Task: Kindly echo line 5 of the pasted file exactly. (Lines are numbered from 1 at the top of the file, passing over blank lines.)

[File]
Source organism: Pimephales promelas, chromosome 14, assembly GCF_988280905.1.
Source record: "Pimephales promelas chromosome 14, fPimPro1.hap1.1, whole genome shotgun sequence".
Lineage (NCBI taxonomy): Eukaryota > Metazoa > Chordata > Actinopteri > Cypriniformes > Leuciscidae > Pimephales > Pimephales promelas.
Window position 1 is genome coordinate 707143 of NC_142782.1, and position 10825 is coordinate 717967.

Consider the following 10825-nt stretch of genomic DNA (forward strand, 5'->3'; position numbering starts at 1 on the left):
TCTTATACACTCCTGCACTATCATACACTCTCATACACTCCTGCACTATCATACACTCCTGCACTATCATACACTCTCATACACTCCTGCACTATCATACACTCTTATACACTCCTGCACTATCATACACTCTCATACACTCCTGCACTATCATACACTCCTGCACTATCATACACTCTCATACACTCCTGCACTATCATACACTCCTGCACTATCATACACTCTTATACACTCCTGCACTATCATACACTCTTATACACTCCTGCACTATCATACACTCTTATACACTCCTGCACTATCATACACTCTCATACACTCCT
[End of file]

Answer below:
Consider the following 10825-nt stretch of genomic DNA (forward strand, 5'->3'; position numbering starts at 1 on the left):